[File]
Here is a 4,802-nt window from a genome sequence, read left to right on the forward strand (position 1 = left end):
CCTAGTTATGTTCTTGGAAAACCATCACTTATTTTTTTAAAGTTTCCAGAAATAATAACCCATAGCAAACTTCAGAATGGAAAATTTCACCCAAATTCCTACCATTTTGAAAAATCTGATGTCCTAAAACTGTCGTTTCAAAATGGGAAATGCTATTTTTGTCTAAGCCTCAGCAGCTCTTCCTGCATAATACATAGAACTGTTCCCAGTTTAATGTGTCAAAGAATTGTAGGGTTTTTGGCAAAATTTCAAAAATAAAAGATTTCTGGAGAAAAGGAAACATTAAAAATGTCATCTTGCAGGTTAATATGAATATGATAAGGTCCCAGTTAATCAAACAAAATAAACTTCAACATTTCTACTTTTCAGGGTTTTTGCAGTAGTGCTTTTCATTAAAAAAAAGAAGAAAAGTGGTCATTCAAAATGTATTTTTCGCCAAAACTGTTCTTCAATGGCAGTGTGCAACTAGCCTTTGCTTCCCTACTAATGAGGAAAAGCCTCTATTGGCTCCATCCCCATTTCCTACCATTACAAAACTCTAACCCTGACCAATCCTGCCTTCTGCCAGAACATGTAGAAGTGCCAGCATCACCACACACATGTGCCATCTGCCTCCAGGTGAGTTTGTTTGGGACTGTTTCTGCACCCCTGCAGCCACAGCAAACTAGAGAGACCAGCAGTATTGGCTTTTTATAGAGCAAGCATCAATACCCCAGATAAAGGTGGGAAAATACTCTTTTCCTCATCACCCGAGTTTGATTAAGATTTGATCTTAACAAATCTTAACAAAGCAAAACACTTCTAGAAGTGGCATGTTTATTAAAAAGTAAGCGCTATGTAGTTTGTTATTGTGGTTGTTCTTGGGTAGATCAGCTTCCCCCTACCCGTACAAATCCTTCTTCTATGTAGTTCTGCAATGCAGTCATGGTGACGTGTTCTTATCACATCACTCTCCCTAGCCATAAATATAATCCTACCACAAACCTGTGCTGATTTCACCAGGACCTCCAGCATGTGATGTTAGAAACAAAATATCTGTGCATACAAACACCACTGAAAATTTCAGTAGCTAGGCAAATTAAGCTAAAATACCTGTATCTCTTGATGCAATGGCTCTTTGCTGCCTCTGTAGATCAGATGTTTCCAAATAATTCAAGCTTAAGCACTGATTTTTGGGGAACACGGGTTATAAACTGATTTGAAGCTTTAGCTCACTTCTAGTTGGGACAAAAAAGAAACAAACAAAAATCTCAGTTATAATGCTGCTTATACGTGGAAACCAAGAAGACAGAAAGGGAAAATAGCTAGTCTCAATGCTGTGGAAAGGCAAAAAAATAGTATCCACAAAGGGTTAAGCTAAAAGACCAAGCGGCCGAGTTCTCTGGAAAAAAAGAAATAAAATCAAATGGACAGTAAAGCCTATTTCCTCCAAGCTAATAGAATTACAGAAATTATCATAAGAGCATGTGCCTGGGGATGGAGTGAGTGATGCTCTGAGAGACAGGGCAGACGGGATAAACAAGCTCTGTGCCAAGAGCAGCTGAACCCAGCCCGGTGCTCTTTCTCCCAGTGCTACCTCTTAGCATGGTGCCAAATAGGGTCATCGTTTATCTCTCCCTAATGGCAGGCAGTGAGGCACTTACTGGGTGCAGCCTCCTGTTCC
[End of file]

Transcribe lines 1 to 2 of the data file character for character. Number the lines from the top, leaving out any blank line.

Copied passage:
Here is a 4,802-nt window from a genome sequence, read left to right on the forward strand (position 1 = left end):
CCTAGTTATGTTCTTGGAAAACCATCACTTATTTTTTTAAAGTTTCCAGAAATAATAACCCATAGCAAACTTCAGAATGGAAAATTTCACCCAAATTCCTACCATTTTGAAAAATCTGATGTCCTAAAACTGTCGTTTCAAAATGGGAAATGCTATTTTTGTCTAAGCCTCAGCAGCTCTTCCTGCATAATACATAGAACTGTTCCCAGTTTAATGTGTCAAAGAATTGTAGGGTTTTTGGCAAAATTTCAAAAATAAAAGATTTCTGGAGAAAAGGAAACATTAAAAATGTCATCTTGCAGGTTAATATGAATATGATAAGGTCCCAGTTAATCAAACAAAATAAACTTCAACATTTCTACTTTTCAGGGTTTTTGCAGTAGTGCTTTTCATTAAAAAAAAGAAGAAAAGTGGTCATTCAAAATGTATTTTTCGCCAAAACTGTTCTTCAATGGCAGTGTGCAACTAGCCTTTGCTTCCCTACTAATGAGGAAAAGCCTCTATTGGCTCCATCCCCATTTCCTACCATTACAAAACTCTAACCCTGACCAATCCTGCCTTCTGCCAGAACATGTAGAAGTGCCAGCATCACCACACACATGTGCCATCTGCCTCCAGGTGAGTTTGTTTGGGACTGTTTCTGCACCCCTGCAGCCACAGCAAACTAGAGAGACCAGCAGTATTGGCTTTTTATAGAGCAAGCATCAATACCCCAGATAAAGGTGGGAAAATACTCTTTTCCTCATCACCCGAGTTTGATTAAGATTTGATCTTAACAAATCTTAACAAAGCAAAACACTTCTAGAAGTGGCATGTTTATTAAAAAGTAAGCGCTATGTAGTTTGTTATTGTGGTTGTTCTTGGGTAGATCAGCTTCCCCCTACCCGTACAAATCCTTCTTCTATGTAGTTCTGCAATGCAGTCATGGTGACGTGTTCTTATCACATCACTCTCCCTAGCCATAAATATAATCCTACCACAAACCTGTGCTGATTTCACCAGGACCTCCAGCATGTGATGTTAGAAACAAAATATCTGTGCATACAAACACCACTGAAAATTTCAGTAGCTAGGCAAATTAAGCTAAAATACCTGTATCTCTTGATGCAATGGCTCTTTGCTGCCTCTGTAGATCAGATGTTTCCAAATAATTCAAGCTTAAGCACTGATTTTTGGGGAACACGGGTTATAAACTGATTTGAAGCTTTAGCTCACTTCTAGTTGGGACAAAAAAGAAACAAACAAAAATCTCAGTTATAATGCTGCTTATACGTGGAAACCAAGAAGACAGAAAGGGAAAATAGCTAGTCTCAATGCTGTGGAAAGGCAAAAAAATAGTATCCACAAAGGGTTAAGCTAAAAGACCAAGCGGCCGAGTTCTCTGGAAAAAAAGAAATAAAATCAAATGGACAGTAAAGCCTATTTCCTCCAAGCTAATAGAATTACAGAAATTATCATAAGAGCATGTGCCTGGGGATGGAGTGAGTGATGCTCTGAGAGACAGGGCAGACGGGATAAACAAGCTCTGTGCCAAGAGCAGCTGAACCCAGCCCGGTGCTCTTTCTCCCAGTGCTACCTCTTAGCATGGTGCCAAATAGGGTCATCGTTTATCTCTCCCTAATGGCAGGCAGTGAGGCACTTACTGGGTGCAGCCTCCTGTTCC